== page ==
Scientific Methods As Applied To Child Education In "the Children's Houses"

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able to relieve future generations of all effort in the mat­ter of learning to write.
Is it necessary to begin writing with the making of vertical strokes ? A moment of clear and logical thinking is enough to enable us to answer, no. The child makes too painful an effort in following such an exercise. The first steps should be the easiest, and the up and down stroke, is, on the contrary, one of the most difficult of all the pen movements. Only a professional penman could fill a whole page and preserve the regularity of such strokes, but a person who writes only moderately well would be able to complete a page of presentable writing. Indeed, the straight line is unique, expressing the short­est distance between two points, while any deviation from that direction signifies a line which is not straight. These infinite deviations are therefore easier than that one trace which is perfection.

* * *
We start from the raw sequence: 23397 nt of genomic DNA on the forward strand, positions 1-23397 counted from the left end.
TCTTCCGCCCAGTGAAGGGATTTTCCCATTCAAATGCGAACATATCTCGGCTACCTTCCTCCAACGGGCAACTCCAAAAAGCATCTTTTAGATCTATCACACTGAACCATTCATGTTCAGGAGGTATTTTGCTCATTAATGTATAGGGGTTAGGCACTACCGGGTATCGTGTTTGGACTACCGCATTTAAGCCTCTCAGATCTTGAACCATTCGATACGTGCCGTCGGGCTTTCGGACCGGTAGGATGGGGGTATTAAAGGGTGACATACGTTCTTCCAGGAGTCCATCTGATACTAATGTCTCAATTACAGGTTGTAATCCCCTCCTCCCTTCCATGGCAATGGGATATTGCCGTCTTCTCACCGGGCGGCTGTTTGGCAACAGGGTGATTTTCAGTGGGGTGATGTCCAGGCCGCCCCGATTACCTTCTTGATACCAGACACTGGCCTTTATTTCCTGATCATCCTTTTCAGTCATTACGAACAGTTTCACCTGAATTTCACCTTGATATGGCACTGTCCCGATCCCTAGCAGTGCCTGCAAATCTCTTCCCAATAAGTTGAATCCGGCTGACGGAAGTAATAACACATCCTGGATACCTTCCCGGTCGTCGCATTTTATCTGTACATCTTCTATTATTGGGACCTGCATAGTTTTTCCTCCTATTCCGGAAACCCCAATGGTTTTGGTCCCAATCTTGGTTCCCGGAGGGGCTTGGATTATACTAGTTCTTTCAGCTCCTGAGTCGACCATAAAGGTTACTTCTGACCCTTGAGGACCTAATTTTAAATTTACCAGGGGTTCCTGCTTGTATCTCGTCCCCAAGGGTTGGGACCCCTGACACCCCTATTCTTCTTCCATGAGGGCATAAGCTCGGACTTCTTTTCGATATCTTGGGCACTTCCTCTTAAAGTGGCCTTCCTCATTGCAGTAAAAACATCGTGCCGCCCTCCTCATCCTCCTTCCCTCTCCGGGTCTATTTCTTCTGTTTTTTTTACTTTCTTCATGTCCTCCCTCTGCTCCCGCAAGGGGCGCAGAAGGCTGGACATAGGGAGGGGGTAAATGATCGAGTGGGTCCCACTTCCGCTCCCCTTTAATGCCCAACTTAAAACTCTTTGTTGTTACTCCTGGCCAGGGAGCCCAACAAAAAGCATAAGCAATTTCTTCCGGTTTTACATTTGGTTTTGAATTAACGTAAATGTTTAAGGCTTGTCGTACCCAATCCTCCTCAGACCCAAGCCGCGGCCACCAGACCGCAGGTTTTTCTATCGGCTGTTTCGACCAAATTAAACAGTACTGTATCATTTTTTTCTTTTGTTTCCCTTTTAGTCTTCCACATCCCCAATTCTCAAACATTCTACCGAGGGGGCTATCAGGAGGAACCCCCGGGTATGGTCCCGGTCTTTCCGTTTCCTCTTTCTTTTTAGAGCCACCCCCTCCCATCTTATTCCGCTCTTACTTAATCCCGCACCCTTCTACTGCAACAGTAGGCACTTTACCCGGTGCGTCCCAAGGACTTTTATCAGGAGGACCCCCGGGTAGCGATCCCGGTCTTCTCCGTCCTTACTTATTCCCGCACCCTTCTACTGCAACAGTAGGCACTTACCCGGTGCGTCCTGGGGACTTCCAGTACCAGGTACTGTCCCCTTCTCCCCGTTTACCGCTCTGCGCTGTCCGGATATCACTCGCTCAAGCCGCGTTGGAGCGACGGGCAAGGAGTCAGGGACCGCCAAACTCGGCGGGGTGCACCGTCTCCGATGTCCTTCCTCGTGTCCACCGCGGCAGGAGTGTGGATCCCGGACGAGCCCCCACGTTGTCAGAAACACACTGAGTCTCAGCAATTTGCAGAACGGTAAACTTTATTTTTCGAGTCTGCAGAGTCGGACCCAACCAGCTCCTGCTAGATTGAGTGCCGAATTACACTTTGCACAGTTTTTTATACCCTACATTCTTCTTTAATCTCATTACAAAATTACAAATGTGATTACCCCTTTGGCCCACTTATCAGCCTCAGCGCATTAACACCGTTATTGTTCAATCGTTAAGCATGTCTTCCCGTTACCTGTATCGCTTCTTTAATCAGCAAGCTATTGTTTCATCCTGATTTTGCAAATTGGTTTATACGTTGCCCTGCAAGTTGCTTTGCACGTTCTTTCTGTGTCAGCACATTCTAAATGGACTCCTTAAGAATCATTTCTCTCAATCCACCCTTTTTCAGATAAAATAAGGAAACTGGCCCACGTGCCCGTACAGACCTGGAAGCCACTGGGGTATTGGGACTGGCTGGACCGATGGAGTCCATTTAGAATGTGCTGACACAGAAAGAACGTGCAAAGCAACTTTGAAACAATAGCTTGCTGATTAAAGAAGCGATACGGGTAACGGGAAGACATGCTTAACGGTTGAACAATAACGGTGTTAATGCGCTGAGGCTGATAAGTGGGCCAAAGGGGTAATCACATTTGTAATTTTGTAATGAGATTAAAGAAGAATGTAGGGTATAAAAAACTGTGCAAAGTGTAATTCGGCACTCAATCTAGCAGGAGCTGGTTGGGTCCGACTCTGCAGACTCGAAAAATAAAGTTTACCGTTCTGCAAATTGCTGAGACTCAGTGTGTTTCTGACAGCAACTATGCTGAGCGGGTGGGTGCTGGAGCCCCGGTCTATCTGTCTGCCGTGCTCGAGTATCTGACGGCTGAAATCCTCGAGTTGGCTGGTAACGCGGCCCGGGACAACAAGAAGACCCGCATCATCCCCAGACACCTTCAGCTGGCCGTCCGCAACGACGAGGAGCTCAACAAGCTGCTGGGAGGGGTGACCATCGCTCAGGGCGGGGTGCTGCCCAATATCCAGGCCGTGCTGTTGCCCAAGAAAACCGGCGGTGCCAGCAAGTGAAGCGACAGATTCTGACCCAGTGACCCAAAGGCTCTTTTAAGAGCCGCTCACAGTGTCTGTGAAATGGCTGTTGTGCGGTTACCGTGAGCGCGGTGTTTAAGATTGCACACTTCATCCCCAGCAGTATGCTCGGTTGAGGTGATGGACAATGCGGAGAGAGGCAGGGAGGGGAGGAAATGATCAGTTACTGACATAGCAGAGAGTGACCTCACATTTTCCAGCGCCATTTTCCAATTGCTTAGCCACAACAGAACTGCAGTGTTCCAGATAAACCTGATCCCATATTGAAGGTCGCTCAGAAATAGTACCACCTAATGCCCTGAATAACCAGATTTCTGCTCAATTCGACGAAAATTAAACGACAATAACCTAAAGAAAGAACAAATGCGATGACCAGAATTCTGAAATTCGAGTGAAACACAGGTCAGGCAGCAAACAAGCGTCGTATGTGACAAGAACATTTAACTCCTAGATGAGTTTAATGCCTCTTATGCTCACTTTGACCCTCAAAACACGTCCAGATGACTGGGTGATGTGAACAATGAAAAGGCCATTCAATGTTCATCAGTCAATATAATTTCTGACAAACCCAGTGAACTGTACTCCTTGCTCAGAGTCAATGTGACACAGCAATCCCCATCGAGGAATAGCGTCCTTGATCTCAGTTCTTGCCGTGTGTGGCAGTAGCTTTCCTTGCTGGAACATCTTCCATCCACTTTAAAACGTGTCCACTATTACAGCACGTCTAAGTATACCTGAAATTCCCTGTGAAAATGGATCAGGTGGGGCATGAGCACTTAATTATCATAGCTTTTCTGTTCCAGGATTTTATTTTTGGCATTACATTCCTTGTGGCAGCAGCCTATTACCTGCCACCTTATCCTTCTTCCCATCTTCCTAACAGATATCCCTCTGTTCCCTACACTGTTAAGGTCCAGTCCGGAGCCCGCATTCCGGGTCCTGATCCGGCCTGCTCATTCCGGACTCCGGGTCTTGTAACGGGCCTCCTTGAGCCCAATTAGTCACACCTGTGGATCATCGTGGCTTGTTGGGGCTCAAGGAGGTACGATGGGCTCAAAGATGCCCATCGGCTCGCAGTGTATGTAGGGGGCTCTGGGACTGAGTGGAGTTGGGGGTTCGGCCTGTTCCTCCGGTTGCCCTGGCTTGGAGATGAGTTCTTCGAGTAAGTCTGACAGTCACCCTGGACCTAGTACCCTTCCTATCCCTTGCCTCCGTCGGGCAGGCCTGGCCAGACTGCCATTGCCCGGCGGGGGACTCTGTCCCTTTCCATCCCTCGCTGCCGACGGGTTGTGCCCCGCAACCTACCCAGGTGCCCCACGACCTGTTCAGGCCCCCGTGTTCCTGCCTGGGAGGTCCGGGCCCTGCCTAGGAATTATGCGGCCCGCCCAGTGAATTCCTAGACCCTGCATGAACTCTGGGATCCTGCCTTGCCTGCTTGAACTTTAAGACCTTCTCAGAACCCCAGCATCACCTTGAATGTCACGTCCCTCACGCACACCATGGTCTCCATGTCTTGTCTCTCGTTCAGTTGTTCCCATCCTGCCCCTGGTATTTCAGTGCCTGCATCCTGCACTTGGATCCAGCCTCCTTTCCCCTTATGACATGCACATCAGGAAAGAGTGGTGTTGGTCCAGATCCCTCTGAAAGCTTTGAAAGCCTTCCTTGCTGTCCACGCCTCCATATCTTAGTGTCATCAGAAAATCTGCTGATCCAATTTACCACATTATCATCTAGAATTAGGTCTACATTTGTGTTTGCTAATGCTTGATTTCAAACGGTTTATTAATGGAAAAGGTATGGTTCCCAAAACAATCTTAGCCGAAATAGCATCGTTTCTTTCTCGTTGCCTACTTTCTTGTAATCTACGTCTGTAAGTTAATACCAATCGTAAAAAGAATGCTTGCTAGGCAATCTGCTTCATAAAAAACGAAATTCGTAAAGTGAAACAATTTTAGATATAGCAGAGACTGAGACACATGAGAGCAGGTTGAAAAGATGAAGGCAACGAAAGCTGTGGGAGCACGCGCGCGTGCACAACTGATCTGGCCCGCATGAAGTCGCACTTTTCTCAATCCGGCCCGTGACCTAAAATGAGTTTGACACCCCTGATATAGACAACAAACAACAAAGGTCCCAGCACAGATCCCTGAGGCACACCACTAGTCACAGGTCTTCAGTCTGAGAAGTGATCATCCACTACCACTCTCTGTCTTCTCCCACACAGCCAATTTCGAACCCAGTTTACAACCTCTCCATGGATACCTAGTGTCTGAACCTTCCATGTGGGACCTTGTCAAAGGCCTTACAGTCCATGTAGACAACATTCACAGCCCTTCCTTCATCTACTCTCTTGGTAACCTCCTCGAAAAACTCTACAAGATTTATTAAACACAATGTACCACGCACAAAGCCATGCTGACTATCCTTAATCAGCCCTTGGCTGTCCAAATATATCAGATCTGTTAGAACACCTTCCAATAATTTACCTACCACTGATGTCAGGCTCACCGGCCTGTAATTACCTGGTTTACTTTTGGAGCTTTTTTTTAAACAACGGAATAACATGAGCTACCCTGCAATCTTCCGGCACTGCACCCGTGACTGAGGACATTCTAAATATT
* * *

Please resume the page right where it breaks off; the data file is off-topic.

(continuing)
If we should give to a number of adults the order to draw a straight line upon the blackboard, each person would draw a long line proceeding in a different direction, some beginning from one side, some from another, and almost all would succeed in making the line straight. Should we then ask that the line be drawn in a particular direction, starting from a determined point, the ability shown at first would greatly diminish, and we would see many more irregularities, or errors. Almost all the lines would be long-—for the individual must needs gather impetus in order to succeed in making his line straight.
Should we ask that the lines be made short, and in-eluded within precise limits, the errors would increase, for we would thus impede the impetus which helps to conserve the definite direction. In the methods ordi­narily used in teaching writing, we add, to such limita-
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